There’s an expression that we use in ordinary parlance which has begun to irk me as I work in the area of justice. You probably guessed it from the title of this posting – “but for the grace of God” - or, the longer version, "there but for the grace of God go I." Here’s how we tend to use it. Someone is down on their luck – that is, they’re having a tough time, either due to their own poor choices or because of circumstances beyond their control, and in an effort to avoid an appearance of judgmentalism or hard heartedness, we say “but for the grace of God.” Sounds innocent enough - even pretty spiritual - but what are we REALLY saying?
Well – this is what I’m thinking. We’re actually saying that God’s grace has kept US from harm and hardship but God’s grace has NOT been extended to this unfortunate person. This poor person is suffering BECAUSE they are outside of the range of God’s grace. In other words, if God’s grace was active in their lives they wouldn’t be in the mess they’re in. They wouldn’t be homeless, or suffering from mental illness, or unemployed, or in an abusive relationship, or filing for bankruptcy – you get the picture. Or, they wouldn’t have been born in a country where there is never enough of anything to go around – food, water, shelter, education, money, hope. In other words, the trials and struggles of life are evidence - for both individuals and for entire countries – of living outside of God’s protection – outside of God’s grace.
This is ridiculous! I would argue that God’s grace IS sufficient for ALL people in ALL circumstances. God’s grace is not a magic shield that deflects all hardship and suffering. God’s grace is IN the suffering. Could God’s grace even CAUSE the suffering? Hm. Or does it simply ALLOW the suffering? I suspect that we’re more comfortable with the idea that God allows suffering but does not cause it. I’m not so sure though. Of course this is not a simple thing. If we dissect ANY situation – trying to untangle the various factors that are involved – we discover very quickly that IT’S COMPLICATED. Sometimes it seems pretty straightforward – a bad decision, a bad gene, bad timing – but as we dig a bit deeper, we discover more complex explanations and relationships. Did God cause Job’s suffering? No – you might say – he ALLOWED it but he didn’t CAUSE it? But didn’t God turn Job over? Would Job have suffered as he did if God had not set him up? Now that I’ve mentioned Job, I’ve probably messed up my argument since in his case, suffering WAS evidence of God’s intentional removal of his protection, and then, when the period of testing was over, God restored to Job MORE than he had lost. But that was Job and that was BEFORE Jesus came. What about us? What about God’s grace today?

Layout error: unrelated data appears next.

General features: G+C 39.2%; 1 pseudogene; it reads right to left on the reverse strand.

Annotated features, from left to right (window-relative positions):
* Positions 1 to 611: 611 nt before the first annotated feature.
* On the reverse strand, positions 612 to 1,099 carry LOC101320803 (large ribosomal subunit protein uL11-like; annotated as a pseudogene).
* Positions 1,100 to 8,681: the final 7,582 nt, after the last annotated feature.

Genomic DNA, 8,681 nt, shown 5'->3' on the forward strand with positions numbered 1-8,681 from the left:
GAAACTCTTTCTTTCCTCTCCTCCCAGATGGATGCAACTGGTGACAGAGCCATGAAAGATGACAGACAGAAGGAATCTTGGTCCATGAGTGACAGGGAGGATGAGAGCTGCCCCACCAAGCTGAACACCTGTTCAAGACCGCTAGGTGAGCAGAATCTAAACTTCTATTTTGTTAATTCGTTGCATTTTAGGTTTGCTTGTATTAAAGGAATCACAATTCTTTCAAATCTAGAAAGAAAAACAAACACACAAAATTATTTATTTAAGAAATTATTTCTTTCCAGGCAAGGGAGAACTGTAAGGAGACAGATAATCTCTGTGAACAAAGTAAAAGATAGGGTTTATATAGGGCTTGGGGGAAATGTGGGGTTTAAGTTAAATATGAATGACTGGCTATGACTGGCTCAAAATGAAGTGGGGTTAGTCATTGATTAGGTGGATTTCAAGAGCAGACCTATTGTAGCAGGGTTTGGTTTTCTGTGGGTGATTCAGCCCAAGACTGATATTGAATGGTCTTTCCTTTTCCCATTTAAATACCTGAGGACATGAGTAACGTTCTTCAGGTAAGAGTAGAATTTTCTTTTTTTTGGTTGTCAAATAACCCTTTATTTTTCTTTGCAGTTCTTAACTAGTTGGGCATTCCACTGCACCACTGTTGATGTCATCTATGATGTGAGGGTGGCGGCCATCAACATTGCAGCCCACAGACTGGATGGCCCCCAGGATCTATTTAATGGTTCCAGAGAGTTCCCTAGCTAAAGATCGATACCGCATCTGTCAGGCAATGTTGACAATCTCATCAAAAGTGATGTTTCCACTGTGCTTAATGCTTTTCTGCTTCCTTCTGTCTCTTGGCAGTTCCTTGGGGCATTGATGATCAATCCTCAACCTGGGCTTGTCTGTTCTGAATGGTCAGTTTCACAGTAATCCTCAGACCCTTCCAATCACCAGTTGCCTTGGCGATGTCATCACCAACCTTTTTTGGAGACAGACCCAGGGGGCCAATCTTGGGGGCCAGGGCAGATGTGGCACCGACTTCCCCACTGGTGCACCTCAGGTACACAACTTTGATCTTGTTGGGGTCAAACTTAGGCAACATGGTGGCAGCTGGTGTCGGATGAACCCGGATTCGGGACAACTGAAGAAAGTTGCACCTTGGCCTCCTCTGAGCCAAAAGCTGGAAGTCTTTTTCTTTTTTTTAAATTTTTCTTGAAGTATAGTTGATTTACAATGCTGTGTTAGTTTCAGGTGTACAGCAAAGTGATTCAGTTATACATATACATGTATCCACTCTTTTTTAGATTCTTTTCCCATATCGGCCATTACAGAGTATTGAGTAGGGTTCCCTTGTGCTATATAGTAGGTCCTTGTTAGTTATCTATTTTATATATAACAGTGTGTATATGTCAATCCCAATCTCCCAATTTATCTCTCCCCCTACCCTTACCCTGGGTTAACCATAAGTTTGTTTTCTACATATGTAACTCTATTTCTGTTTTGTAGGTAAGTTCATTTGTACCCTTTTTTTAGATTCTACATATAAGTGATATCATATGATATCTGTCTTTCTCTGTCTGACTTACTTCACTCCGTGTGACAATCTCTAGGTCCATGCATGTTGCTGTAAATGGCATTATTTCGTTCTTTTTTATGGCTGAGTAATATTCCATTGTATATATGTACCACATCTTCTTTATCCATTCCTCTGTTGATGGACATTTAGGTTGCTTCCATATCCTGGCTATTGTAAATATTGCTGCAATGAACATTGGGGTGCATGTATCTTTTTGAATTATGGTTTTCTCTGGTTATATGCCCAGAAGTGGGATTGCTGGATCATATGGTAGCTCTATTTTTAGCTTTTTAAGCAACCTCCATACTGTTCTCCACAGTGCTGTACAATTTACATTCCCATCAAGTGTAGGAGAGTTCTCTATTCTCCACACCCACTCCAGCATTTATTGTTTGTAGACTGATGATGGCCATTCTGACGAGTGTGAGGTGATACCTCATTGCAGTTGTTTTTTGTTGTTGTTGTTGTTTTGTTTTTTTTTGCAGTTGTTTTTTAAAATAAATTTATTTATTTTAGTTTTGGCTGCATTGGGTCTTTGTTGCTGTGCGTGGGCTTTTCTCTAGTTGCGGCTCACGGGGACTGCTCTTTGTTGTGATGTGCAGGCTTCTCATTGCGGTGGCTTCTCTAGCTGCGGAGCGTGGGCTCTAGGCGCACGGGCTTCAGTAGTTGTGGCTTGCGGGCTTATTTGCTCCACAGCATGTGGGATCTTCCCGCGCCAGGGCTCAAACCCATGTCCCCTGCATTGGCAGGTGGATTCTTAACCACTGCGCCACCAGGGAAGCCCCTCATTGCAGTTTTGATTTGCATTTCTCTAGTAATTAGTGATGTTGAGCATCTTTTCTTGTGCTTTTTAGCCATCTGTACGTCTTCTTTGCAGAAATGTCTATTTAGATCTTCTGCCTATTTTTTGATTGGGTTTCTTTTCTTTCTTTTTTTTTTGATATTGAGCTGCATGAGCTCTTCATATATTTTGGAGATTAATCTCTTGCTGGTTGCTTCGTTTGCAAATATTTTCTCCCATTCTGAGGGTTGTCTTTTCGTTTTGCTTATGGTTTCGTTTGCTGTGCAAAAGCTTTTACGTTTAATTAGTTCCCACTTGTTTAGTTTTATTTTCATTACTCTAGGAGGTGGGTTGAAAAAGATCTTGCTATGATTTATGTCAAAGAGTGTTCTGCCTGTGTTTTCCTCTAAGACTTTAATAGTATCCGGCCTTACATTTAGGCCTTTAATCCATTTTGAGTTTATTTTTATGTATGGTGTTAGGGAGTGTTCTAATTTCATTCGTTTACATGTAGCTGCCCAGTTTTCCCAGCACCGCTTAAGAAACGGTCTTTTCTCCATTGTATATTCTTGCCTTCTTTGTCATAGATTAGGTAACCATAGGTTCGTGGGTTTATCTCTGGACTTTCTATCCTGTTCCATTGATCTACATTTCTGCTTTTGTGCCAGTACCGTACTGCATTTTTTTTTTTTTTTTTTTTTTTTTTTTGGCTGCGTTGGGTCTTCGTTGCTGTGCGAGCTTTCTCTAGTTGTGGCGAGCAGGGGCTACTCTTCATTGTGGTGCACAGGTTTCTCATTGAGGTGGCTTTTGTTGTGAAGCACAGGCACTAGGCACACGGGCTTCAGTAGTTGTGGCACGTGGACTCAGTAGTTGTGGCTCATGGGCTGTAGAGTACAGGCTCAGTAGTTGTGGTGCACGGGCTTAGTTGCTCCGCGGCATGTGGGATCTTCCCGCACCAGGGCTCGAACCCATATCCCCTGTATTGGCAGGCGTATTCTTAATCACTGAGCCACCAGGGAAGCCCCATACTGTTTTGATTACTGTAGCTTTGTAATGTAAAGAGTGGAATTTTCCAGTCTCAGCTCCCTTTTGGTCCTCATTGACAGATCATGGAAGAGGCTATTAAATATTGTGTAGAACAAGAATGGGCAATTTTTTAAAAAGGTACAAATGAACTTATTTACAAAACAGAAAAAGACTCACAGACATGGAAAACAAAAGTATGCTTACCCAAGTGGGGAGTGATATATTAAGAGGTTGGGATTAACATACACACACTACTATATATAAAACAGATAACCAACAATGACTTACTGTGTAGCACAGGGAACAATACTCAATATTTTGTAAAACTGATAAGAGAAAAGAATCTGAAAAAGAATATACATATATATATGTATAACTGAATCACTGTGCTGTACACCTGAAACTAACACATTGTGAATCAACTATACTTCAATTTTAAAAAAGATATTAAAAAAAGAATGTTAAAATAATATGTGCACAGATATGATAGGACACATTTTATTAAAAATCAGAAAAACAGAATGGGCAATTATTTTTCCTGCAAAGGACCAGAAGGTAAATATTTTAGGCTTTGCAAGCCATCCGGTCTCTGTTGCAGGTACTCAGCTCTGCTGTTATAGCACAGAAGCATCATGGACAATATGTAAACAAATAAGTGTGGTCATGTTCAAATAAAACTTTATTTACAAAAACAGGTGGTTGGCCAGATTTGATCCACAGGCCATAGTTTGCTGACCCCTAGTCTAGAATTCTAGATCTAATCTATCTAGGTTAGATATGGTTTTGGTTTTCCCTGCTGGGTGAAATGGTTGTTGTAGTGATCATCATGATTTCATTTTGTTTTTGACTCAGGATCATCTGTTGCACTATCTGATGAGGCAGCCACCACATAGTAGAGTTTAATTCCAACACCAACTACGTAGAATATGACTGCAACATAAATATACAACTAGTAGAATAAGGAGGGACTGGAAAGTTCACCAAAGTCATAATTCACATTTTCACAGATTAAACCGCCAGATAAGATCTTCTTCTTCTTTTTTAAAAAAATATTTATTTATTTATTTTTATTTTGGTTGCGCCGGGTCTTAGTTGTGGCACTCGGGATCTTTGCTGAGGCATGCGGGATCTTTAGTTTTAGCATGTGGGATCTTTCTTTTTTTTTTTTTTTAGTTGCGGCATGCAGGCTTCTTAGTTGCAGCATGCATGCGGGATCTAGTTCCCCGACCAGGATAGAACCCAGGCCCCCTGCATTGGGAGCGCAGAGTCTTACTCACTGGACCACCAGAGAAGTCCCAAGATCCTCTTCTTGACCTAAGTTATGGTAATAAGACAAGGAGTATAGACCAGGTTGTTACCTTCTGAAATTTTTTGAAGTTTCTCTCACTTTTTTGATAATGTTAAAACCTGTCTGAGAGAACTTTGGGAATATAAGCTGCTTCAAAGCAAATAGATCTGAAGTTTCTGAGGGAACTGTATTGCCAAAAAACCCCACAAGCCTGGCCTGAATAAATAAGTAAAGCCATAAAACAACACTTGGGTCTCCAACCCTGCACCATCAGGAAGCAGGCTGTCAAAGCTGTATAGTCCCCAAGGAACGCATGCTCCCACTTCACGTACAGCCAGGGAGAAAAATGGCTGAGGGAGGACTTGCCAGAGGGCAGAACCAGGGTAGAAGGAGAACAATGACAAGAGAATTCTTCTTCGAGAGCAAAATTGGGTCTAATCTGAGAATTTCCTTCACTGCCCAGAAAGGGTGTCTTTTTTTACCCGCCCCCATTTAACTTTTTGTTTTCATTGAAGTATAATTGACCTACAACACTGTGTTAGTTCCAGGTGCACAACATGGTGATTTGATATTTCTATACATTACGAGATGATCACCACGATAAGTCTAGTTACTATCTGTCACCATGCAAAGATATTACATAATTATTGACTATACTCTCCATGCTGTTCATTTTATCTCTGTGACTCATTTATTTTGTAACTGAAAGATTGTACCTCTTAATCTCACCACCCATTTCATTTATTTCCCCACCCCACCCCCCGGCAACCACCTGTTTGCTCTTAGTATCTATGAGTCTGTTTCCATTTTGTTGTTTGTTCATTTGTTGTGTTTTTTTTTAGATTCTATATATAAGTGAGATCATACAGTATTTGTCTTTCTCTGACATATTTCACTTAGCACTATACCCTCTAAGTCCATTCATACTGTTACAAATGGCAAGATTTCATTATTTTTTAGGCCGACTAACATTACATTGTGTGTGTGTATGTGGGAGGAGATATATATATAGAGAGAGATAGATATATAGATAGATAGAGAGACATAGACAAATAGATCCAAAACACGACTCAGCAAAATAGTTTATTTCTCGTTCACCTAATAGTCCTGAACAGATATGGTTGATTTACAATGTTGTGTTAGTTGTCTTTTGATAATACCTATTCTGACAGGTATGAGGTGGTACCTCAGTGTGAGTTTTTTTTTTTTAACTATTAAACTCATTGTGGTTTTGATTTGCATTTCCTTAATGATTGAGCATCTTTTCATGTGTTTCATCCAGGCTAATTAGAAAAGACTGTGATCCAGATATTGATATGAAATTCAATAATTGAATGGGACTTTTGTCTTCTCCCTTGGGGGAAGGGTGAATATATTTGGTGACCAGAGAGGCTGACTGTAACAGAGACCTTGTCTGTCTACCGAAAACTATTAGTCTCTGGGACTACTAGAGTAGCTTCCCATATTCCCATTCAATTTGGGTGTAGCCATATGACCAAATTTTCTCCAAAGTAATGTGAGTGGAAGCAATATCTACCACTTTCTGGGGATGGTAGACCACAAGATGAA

And what about EVIL? From a Christian worldview, I believe that there is evil and that our life here on earth is only the visible part of a broader reality. But is every “good” thing evidence of the work of good spirits (sometimes called angels) and every “bad” thing evidence of the work of bad spirits (sometimes called demons)? Of course not! Bad things – so called - DO happen to good people – so called - and good things – so called - happen to bad people – so called. What’s “good” and what’s “bad” after all? Doesn’t the bible say that it rains on the just and unjust alike?
God’s grace is not a shield but a force. It can be found in the most inhumane and unjust places and systems and relationships and it can be found in beauty and peace and relationships that honour the image of God in each of us. It cannot be manipulated or contrived. It is God present and persistently working to build his Kingdom on earth as it is in heaven.
But for the grace of God? I think this is bad theology. Let’s stop using this platitude to excuse our arrogance and pride and our inaction in the lives of people who could really use our presence in the midst of hardship and suffering.